On the fourth annual National Pothole Day, a leading industry body has declared that potholes on local roads have gone from a local problem to ‘a national disgrace’.
The Road Surface Treatments Association (RSTA) said the situation resulted from decades of under-investment in maintaining the local road network.
Chief executive Howard Robinson said: ‘Decades of government under-funding have deprived local councils from having the resources to carry out comprehensive planned maintenance. Instead, we have inefficient patch-and-mend of a never-ending pothole plague where hard-pressed councils take one step forward and two steps back.
‘The cumulative impact of the potholes in your local area has significant national social and economic consequences that government would do well to take note of.’
The RSTA pointed to the 2017 Annual Local Authority Road Maintenance (ALARM) survey, produced by the Asphalt Industry Alliance, which estimated that it would cost more than £12bn and take 13 years to address the backlog of potholes in England and nine years in Wales.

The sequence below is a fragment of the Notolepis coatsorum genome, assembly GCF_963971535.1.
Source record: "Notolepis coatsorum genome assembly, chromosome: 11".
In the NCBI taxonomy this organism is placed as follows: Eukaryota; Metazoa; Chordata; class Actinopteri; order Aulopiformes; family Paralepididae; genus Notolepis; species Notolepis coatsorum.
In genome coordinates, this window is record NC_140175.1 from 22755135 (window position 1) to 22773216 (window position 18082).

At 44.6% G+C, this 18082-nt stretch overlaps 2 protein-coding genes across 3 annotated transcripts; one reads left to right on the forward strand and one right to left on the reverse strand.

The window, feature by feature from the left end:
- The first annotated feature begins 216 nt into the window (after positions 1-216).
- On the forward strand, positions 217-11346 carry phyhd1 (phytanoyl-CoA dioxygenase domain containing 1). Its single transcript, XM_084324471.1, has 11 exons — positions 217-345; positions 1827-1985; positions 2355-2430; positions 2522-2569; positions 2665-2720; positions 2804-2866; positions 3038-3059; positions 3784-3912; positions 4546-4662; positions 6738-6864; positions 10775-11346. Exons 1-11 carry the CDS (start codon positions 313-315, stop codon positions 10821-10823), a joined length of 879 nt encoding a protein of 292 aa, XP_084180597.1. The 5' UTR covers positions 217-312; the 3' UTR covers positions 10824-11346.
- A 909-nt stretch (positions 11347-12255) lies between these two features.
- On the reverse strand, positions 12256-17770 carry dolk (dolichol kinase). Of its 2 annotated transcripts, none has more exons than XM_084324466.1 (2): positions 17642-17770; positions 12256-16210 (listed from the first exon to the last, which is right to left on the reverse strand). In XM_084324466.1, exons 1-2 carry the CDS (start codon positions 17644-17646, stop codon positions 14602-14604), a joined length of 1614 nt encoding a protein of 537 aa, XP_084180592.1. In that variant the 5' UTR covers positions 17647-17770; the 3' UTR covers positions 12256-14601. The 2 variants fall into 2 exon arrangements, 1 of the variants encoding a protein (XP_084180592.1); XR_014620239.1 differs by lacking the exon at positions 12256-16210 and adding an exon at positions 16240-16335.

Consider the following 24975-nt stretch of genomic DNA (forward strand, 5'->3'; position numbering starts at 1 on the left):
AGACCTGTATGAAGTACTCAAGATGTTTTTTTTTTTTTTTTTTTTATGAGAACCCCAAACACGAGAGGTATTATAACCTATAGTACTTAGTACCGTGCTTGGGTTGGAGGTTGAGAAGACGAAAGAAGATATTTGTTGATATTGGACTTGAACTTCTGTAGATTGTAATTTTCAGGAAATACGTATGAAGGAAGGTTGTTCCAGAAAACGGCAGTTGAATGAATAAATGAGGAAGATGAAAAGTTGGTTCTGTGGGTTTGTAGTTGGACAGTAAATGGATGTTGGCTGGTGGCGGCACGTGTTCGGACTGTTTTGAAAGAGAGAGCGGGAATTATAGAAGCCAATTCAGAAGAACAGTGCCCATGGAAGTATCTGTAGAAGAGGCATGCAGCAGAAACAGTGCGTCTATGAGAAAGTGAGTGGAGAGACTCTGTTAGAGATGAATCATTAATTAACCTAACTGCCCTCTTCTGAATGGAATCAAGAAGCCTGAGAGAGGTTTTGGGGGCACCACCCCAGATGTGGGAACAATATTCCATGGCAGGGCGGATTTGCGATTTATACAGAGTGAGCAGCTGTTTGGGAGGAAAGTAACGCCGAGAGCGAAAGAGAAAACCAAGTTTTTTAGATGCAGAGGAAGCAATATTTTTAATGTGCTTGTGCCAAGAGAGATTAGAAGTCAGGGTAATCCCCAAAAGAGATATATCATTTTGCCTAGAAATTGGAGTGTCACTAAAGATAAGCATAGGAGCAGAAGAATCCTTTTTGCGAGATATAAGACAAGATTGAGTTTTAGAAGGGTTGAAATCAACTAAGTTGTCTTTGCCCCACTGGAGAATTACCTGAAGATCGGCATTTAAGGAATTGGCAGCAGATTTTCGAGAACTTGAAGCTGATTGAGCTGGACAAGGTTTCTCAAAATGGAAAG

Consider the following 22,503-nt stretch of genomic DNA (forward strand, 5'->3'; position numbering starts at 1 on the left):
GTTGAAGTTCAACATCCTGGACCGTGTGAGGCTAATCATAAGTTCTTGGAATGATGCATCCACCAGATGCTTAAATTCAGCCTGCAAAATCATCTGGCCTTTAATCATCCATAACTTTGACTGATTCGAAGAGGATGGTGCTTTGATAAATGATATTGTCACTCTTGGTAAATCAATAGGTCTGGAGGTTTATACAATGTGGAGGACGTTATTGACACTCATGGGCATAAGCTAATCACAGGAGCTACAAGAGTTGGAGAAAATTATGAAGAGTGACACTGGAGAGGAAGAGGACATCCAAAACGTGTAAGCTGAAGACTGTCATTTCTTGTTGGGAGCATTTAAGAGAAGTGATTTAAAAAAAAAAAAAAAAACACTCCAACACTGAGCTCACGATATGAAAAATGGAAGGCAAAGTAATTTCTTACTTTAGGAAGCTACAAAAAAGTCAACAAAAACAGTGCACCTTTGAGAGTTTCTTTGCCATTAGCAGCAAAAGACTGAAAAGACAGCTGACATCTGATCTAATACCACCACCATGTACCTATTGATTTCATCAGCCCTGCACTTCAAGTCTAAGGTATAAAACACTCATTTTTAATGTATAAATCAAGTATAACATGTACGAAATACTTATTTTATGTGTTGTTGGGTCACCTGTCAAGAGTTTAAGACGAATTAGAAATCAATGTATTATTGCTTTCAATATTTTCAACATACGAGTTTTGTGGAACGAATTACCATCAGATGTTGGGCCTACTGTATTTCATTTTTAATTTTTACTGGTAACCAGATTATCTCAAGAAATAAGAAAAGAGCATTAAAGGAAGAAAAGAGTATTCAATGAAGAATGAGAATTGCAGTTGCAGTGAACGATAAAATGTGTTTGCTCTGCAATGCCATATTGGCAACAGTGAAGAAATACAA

Mr Robinson added: ‘It is not just the personal cost of potholes; it is also the cost to the national economy. At a time when post-Brexit the Government wants to show that Britain is open for business the very transport system that carries 97% of our traffic is well below the standard of our chief European competitors.
‘National Pothole Day puts the focus on a local problem that is fast becoming a national disgrace. After years of trying to ignore the extent of the problem the government needs to wake-up and provide real levels of assured funding for local road maintenance.’